The American Lover by Rose Tremain

I have two summer holiday traditions when it comes to reading – tackling one really big book (because if I get engrossed I can block out the day for reading), and a short story collection or two (because I can read and doze and not lose track of where I’m at). Which is why I selected The American Lover by Rose Tremain.

I think of Tremain as a short-story-master and this collection didn’t disappoint. The theme of loneliness, or rather loners, runs through the collection. There’s regrets, ‘could-have-beens’, unfulfilled wishes and compromises – all written about in Tremain’s precise style.

Four stories stood out –

  1. Extra Geography – with the lacrosse season over and time to kill, two school girls decide they need a ‘project’ and that project is to fall in love with the next person who walks by – it happens to be their geography teacher, an unassuming woman from New Zealand. The opening description of the girls’ superior lacrosse skills is priceless ‘…our own forwards would prance up, neighing for the ball…’ and the tongue-in-cheek melodrama continues from there.
  2. A View of Lake Superior in the Fall – a retired couple run away from their free-loading daughter to take up residence at their lakeside cabin, only to find themselves beholden in a different way. Do you know any couples who are so ‘in love’ that they exclude their children? It’s an interesting dynamic and Tremain’s take on how that plays out when the child becomes an adult is fabulous.
  3. The Jester of Astapovo – the story of Leo Tolstoy’s final hours (which I knew nothing about until this story). And those hours were dramatic – Tolstoy had left his wife, the overbearing Countess Sophie, but was forced to stop at a train station in a remote corner of Russia. The stationmaster, Ivan Ozolin, is at crossroads in his own life and sees the great Tolstoy dying in his bed as a sign – ‘And it was at this moment that Ivan discovered the role that destiny had kept up its sleeve. He was going to be Leo Tolstoy’s bodyguard.’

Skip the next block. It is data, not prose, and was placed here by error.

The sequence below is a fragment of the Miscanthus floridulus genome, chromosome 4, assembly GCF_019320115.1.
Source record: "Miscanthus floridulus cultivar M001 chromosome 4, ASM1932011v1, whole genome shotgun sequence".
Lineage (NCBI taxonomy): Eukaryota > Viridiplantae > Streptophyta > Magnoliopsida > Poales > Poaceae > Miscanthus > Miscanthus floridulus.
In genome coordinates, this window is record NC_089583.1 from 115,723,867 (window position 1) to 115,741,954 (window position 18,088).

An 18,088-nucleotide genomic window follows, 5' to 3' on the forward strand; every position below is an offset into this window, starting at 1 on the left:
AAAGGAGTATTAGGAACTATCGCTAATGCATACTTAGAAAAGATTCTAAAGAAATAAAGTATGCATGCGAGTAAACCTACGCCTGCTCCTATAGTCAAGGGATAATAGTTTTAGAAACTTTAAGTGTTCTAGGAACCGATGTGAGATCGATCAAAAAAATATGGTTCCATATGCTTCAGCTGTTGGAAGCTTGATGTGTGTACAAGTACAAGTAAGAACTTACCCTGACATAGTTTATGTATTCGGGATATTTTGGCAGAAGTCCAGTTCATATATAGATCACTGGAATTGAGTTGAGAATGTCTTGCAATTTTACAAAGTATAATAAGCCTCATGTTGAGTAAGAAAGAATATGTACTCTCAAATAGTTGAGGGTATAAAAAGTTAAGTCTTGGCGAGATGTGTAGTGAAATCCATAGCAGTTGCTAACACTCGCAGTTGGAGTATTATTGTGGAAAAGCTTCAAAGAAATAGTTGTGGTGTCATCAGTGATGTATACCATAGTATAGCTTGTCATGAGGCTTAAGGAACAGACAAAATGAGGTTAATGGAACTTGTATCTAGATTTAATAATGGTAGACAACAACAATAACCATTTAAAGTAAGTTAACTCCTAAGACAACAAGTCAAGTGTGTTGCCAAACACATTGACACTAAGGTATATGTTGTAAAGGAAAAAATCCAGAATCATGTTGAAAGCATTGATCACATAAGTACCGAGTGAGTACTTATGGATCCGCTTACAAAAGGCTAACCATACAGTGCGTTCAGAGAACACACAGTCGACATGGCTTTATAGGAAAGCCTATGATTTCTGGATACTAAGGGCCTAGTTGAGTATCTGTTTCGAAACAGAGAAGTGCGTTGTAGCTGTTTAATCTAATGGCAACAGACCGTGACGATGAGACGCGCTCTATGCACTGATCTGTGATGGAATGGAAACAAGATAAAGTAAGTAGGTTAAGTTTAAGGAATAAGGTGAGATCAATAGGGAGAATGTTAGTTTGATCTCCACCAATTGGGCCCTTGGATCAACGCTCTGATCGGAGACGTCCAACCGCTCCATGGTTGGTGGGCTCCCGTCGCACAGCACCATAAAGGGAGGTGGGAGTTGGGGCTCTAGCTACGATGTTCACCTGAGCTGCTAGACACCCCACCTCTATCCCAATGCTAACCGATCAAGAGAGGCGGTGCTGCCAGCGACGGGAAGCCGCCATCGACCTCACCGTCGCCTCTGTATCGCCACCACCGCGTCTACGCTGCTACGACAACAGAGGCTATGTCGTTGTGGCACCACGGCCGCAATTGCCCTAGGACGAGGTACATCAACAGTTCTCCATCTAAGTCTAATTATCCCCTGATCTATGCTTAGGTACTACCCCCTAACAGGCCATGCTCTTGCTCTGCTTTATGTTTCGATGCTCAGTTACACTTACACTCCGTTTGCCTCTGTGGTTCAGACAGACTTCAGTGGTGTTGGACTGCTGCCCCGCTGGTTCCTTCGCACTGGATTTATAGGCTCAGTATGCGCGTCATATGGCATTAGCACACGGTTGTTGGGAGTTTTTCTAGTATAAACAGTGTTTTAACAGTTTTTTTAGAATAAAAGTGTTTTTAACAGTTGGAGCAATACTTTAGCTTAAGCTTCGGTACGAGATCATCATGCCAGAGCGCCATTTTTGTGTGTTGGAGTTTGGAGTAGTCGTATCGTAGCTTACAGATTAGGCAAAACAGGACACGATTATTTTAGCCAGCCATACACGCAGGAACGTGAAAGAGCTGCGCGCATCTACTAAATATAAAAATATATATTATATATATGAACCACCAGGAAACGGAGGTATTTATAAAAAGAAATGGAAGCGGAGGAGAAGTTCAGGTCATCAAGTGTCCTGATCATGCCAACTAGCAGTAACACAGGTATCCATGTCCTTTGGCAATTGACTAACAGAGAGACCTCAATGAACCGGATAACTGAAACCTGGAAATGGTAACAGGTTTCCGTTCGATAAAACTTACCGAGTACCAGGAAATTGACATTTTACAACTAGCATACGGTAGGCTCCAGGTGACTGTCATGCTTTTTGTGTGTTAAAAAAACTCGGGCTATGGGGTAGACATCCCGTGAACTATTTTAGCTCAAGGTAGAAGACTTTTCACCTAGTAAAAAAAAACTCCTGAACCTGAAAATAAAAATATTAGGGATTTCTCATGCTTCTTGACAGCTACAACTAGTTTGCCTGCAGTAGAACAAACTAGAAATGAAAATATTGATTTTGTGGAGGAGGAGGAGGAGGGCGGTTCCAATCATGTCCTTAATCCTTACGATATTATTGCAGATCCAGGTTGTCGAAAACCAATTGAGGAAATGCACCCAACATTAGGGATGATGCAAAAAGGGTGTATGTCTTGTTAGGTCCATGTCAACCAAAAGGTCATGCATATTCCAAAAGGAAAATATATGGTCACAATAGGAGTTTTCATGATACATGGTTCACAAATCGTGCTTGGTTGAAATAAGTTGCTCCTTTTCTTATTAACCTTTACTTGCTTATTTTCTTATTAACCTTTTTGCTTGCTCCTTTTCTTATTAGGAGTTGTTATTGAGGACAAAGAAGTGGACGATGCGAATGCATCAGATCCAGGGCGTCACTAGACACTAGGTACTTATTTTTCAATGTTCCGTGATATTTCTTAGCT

4. 21st Century Juliet – although a departure from Tremain’s usual style, I couldn’t resist Juliet’s diary account of her love affairs – she’s a Sloane-ranger who, to save the family estate, is set to marry a rich aristocrat. Only, she’s entangled with a Serbian construction worker. It’s Made in Chelsea meets Bridget Jones and there are two delightfully dark twists that make it the perfect closer for the collection.

4/5 Ever reliable.

‘Trains come and go, come and go past my door day and night, but I live without moving.’

The Russian stationmaster, Ivan, feeds Tolstoy’s entourage cinnamon cake.

9 responses

  1. Do you know any couples who are so ‘in love’ that they exclude their children? I thought it of my first in-laws, or at least my father in law. I couldn’t understand how such an old man could still be obviously interested in his wife. They were neither of them yet 40. I understand it better now, 45 years later – there are times when the children must come second.

    • I do know one such couple and interestingly their children have always had trouble maintaining their own relationships – I wondered over the years if it was because they had an idealised version of marriage that was in fact unrealistic…

      It also brought to mind an interview author Ayelet Waldman where she said that she loved her husband more than her children. It caused a furore at the time and she followed it up with a NYT piece (to justify her feelings?? I don’t know…).

  2. I am very impressed with Rose Tremain’s fiction, and I see from my review that I really liked this short story collection. I believe you nailed it when you wrote of “Rose Tremain’s precise style”.

  3. Where did the Tolstoy story first appear, do you know? I feel like I’ve read it, but I’m also wondering if I’m conflating it with scenes from the film The Last Station.

  4. Pingback: Four Quick Reviews | booksaremyfavouriteandbest

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